Robert replied that DNSMON was still up and running, and encouraged the attendees to come to the MAT Working Group as Daniel Karrenberg had prepared an update about the future of DNSMON. He added that RIPE Atlas was already able to do almost everything DNSMON could do, and it was likely that it would be used as a successor to DNSMON. He asked all those interested in the details to attend the NCC Services and MAT Working Groups, also the working BoF.

Peter Koch recalled the mention of rate limiting, and asked if they had thought about an opt-out list for user defined measurements.

Robert replied that while they had no considered DNS measurements in particular, it was something they wanted to investigate. He added there  would be further discussion needed regarding "opt-in" and "opt-out" on the probes as at the moment there was no way to opt-out of DNS measurements.

Peter asked for the features to be shared since for example had a "do not probe" list that was set up because of some such measurements being poorly done in the past. Robert replied that they had considered the question from the other side, of probe hosts opting out of a particular type of measurement. He added that this was definitely a feature they were thinking about and would possibly implement in the future, giving users the option to define networks they owned and did not want probed.

11. Dave Knight, ICANN -- Dense Anycast Deployment of DNS Authority Servers

Daniel Karrenberg commented that he was looking forward to seeing more talks that discussed practical experiences. He asked the DNS Working Group for feedback on which way they wanted to see the RIPE NCC go with K-root: keeping the current model or moving more towards the direction of L-root.

Daniel asked the presenter how they had addressed the problem of potential inconsistencies in the system. He added that as more servers would run, the likelihood would increase that some would provide different answers for various reasons and that could increase monitoring requirements.

Dave replied that they had monitoring in place to quickly fix anything that broke. He added that so far they had not seen the described problems too often, although that could change when scaling up the number of nodes, but they had technical means to manage that.

Daniel asked if the increased monitoring was manageable, and Dave replied that by that point they thought it was.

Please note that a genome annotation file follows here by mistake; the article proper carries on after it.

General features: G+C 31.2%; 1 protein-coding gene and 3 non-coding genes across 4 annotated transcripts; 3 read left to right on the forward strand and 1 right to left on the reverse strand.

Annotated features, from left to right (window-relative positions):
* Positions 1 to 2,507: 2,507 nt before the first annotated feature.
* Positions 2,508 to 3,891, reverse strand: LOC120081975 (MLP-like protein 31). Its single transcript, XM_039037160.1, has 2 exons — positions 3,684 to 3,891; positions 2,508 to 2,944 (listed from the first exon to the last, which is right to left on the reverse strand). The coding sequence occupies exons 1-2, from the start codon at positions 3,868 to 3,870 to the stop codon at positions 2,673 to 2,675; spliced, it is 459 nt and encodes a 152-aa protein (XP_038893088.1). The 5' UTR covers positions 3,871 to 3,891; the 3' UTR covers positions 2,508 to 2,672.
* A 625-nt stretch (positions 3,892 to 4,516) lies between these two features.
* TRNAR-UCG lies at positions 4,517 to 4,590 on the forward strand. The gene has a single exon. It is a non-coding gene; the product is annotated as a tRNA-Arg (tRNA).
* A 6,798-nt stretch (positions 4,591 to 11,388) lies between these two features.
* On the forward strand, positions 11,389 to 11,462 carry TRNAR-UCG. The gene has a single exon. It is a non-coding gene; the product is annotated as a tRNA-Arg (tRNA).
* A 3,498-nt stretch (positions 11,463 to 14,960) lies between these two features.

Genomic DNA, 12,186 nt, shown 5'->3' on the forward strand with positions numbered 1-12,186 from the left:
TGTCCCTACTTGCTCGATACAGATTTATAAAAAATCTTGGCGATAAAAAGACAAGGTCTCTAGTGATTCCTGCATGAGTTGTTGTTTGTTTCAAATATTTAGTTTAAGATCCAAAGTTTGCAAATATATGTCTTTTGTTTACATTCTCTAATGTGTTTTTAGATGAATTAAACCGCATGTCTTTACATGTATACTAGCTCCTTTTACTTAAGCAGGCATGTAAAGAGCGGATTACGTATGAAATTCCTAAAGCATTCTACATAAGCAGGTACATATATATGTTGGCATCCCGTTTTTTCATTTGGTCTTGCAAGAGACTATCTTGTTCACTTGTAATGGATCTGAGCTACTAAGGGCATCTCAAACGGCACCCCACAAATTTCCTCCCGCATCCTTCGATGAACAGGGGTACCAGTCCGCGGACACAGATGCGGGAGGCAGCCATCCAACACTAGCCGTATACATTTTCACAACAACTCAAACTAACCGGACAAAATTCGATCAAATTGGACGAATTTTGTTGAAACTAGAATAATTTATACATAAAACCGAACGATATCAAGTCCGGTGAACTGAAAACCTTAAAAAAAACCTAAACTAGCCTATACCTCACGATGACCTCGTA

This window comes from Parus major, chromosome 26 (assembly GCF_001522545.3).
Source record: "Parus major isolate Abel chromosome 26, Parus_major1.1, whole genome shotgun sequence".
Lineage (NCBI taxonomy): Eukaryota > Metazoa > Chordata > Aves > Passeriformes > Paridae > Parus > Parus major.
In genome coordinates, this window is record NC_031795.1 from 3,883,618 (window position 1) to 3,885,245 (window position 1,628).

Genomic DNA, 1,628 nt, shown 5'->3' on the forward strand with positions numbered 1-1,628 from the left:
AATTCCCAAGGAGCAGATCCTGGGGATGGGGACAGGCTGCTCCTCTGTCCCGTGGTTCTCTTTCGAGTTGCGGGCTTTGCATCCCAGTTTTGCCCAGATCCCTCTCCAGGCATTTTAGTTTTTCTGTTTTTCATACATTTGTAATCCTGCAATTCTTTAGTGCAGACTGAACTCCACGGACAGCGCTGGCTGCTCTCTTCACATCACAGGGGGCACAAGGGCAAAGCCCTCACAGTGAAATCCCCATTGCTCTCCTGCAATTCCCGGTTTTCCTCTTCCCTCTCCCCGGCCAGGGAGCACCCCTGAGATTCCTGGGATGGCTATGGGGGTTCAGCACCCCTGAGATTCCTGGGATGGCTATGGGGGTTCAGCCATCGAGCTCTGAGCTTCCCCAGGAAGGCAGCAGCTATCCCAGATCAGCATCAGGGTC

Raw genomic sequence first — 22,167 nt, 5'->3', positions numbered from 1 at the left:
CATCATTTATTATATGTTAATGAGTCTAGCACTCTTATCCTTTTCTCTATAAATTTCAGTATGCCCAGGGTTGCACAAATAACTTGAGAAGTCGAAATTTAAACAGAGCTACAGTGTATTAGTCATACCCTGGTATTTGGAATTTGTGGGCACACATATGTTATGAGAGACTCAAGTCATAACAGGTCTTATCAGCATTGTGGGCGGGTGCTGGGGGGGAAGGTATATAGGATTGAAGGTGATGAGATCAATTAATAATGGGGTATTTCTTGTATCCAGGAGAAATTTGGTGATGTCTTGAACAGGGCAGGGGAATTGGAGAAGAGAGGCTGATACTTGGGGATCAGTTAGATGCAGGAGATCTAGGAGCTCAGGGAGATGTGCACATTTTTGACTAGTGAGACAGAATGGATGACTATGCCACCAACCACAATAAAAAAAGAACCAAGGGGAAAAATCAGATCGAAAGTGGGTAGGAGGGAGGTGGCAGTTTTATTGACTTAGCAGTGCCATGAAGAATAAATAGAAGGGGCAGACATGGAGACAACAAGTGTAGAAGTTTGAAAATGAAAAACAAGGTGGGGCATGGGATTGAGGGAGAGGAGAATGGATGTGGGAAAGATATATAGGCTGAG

Jaap asked Daniel for the best place for the community to provide feedback to the RIPE NCC regarding the K-root server.

Daniel pointed him towards the DNS Working Group mailing list or if they thought it was too detailed for the list they could send it directly to him, Robert Kisteleki or other RIPE NCC staff.

A member of the audience commented they were running an anycast network on a smaller scale, however they saw that traffic didn't always end up in the location they expected it to. He asked the presenter how dynamic their BGP network was set up and if the locations were independently monitored to optimise round-trip times. He also asked whether the topological implication of adding a new node were being considered.

Dave replied that their decision process for where to host a node came down to whether the host could buy a box. They considered that if the host could provide a machine and do configure BGP, the node could be deployed without much further analysis.

He added that for analysis they were mostly looking at traffic and took action as necessary. He added that in contrast to other anycast root servers, all of their nodes were global and that would help as they spread out.

Kostas Zorbadelos, OTE SA, submitted a remote question. He asked if they were planning to follow something like the Ubuntu release management and upgrade all the servers every six months. Dave said that they had not decided yet, but they definitely were not running automatic updates. Instead they would periodically run a manual update on a test machine and then apply that in production. He added that thanks to automation of the installation it was easy to fully re-install a box in half an hour and have it come on-line again.